Cult favorite octet Sidewalk Chalk is at it again with their latest album, Shoulder Season, comprised of nine never before recorded songs, each tracked during one of the band’s seven live performances across the United States. For those who might not be in the know, Sidewalk Chalk is the brainchild of eight creative minds invested in the hip-hop, jazz, and soul traditions of America’s golden age of music. Comprised of Rico Sisney (MC), Maggie Vagle (vocals), Charlie Coffeen (keys), Garrett McGinn (bass), Tyler Berg (drums), Jumaane Taylor (taps), David Ben-Porat (trombone), and the aptly-named Sam Trump (trumpet), the group produces a “jazz-hop” blend unlike any other on the modern scene. The collective takes an overarching retroflex throughout the record, delivering on promises of energetic live performances and a new dualist’s philosophy invoked into their songwriting that is a pleasure for both the ears and the mind to behold.
Where critically-acclaimed Leaves faltered, namely in terms of sameness of beats and choices of instrumentation, as well as occasionally languid bars being dropped by Sisney, Shoulder Season more than picks up the pace. Straight out of the gate, Sisney delivers a set of infectiously polysyllabic bars set against a strong beat produced by the band’s signature mix of jazz and hip-hop on opening track “Thin Line”, featuring a hefty rhythm supported by a strong bassline. The real moment where Sidewalk Chalk shows off their embracement for expanded horizons, however, begins on follow-up track “Don’t Cry”, which features an atmospheric, almost otherworldly synth machine that melds surprisingly well with an organic drum-based percussion mixed with the taps that Leaves had gotten listeners so well-acquainted with. The techno expansion continues in ballad “Blue” with some airy, translucent electronic keys and chimes being produced alongside a bombastic horn section that really drives the band’s vision for a dilated instrumental organization forward.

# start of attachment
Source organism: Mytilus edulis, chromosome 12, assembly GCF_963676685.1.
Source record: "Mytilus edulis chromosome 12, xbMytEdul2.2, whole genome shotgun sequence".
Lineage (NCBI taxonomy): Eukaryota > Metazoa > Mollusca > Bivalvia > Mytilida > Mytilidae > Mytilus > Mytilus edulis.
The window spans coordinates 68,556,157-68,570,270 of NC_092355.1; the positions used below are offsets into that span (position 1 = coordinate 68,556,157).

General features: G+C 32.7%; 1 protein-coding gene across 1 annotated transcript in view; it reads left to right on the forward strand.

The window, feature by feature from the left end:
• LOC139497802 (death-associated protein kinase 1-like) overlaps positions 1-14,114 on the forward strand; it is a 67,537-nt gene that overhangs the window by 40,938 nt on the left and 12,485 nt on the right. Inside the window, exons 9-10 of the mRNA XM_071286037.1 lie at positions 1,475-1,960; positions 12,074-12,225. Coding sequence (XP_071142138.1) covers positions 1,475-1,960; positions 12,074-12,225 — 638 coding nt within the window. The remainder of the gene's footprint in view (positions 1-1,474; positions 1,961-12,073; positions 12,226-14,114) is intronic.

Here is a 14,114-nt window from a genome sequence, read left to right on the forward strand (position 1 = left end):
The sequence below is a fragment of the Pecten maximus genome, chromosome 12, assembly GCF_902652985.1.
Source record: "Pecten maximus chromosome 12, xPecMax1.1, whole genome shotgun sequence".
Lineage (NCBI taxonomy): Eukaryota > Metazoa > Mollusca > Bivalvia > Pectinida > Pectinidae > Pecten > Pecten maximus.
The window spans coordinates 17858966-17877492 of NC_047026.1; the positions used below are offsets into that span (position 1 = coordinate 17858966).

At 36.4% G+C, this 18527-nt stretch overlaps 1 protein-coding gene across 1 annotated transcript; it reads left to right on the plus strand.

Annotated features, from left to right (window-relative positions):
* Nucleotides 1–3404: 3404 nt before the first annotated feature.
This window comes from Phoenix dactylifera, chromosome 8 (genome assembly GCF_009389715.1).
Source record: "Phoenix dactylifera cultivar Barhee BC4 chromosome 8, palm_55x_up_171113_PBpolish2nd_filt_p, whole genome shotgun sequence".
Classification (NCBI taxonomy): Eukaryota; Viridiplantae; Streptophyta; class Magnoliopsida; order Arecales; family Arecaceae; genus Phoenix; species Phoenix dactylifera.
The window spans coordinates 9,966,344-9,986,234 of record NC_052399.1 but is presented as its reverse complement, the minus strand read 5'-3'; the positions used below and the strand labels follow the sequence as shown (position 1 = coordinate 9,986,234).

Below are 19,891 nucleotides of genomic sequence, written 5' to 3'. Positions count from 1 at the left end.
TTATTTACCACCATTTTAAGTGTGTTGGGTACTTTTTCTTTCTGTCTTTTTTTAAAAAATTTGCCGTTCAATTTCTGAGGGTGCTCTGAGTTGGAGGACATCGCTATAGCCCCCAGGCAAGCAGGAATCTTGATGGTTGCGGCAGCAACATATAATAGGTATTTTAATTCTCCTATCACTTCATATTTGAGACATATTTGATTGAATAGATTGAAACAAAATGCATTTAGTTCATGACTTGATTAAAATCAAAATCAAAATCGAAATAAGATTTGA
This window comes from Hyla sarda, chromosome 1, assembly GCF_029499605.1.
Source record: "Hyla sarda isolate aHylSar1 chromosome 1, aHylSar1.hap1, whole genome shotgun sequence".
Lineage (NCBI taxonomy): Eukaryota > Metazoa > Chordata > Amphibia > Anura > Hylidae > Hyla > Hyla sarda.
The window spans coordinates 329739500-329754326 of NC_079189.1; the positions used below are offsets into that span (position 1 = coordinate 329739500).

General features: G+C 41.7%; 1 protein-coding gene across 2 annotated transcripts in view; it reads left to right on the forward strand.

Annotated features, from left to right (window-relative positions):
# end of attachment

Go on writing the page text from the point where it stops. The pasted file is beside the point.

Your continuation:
Arguably, Shoulder Season’s most seasoned moment comes from the racially-themed “Them, Us”. Sisney delivers the best bars of his career thus far on the track, becoming charged with an impassioned vigor that carries him like a true virtuoso of the rap scene, mixing emotion with technical prowess to such a fine degree that it wouldn’t be out of line to say that he could spit against the most well-known MCs in the business and hold his own, if not outright come out as the winner. The track is the best example of Sidewalk Chalk’s steps towards an overarching theme of duality for the record, and stands as a potent track that’s innovative to the scene from both a musical and lyrical sense. By all means, it stands with John Legend and Common’s “Glory” as songs from the scene that absolutely need to be heard, and wholly deserve the praise that they’re receiving.
The band also has a moment with the evocatively positive “FiveTWELVE”, featuring a set of beautiful cadences from Vagle before Sisney delivers bars just about as good as the aforementioned “Them, Us”. If casual listeners were to be guided towards any two tracks on Shoulder Season as the only two they’d ever pay audience to, these two would be it. The band plays with soulful funk influences on the final three tracks, “So Close”, “Paintbrush”, and “Vibration”, each of which are varying levels of great and memorable depending on who’s listening. The stars of the album are arguably stacked near the front of the record, but these tracks close things up in a way that is more innovative and simultaneously cohesive than any of their past two releases.